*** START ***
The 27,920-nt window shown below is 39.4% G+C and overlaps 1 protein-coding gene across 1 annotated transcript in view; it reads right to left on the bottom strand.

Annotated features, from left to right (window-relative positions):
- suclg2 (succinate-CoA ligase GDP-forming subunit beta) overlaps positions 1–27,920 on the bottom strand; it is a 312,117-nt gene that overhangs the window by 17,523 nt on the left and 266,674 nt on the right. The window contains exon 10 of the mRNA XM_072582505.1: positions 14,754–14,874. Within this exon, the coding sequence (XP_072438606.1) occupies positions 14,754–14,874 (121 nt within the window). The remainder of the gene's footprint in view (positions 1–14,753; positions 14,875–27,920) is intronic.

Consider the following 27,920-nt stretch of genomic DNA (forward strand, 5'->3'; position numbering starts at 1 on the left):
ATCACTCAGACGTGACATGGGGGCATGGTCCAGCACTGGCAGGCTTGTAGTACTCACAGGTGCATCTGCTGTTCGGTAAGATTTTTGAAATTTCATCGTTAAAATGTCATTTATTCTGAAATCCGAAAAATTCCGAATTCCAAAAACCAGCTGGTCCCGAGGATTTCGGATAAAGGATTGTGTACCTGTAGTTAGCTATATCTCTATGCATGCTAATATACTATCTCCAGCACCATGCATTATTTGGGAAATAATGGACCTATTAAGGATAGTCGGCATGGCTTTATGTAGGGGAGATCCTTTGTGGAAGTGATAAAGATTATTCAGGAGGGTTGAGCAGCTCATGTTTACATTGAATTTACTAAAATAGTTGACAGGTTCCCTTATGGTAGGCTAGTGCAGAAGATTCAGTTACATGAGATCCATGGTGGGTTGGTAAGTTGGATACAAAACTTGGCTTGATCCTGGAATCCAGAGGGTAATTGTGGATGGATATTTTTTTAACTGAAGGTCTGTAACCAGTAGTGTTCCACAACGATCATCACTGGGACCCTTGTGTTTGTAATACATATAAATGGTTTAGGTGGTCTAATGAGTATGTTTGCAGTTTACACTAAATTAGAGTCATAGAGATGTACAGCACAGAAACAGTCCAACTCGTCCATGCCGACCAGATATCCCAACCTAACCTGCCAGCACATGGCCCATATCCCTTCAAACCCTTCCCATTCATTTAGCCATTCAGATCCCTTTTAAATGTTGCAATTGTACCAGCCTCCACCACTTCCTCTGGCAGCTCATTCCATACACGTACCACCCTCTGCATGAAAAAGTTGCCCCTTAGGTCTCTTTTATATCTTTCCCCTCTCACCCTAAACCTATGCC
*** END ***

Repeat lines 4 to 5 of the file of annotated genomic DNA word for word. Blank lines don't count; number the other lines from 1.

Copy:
Consider the following 27,920-nt stretch of genomic DNA (forward strand, 5'->3'; position numbering starts at 1 on the left):
ATCACTCAGACGTGACATGGGGGCATGGTCCAGCACTGGCAGGCTTGTAGTACTCACAGGTGCATCTGCTGTTCGGTAAGATTTTTGAAATTTCATCGTTAAAATGTCATTTATTCTGAAATCCGAAAAATTCCGAATTCCAAAAACCAGCTGGTCCCGAGGATTTCGGATAAAGGATTGTGTACCTGTAGTTAGCTATATCTCTATGCATGCTAATATACTATCTCCAGCACCATGCATTATTTGGGAAATAATGGACCTATTAAGGATAGTCGGCATGGCTTTATGTAGGGGAGATCCTTTGTGGAAGTGATAAAGATTATTCAGGAGGGTTGAGCAGCTCATGTTTACATTGAATTTACTAAAATAGTTGACAGGTTCCCTTATGGTAGGCTAGTGCAGAAGATTCAGTTACATGAGATCCATGGTGGGTTGGTAAGTTGGATACAAAACTTGGCTTGATCCTGGAATCCAGAGGGTAATTGTGGATGGATATTTTTTTAACTGAAGGTCTGTAACCAGTAGTGTTCCACAACGATCATCACTGGGACCCTTGTGTTTGTAATACATATAAATGGTTTAGGTGGTCTAATGAGTATGTTTGCAGTTTACACTAAATTAGAGTCATAGAGATGTACAGCACAGAAACAGTCCAACTCGTCCATGCCGACCAGATATCCCAACCTAACCTGCCAGCACATGGCCCATATCCCTTCAAACCCTTCCCATTCATTTAGCCATTCAGATCCCTTTTAAATGTTGCAATTGTACCAGCCTCCACCACTTCCTCTGGCAGCTCATTCCATACACGTACCACCCTCTGCATGAAAAAGTTGCCCCTTAGGTCTCTTTTATATCTTTCCCCTCTCACCCTAAACCTATGCC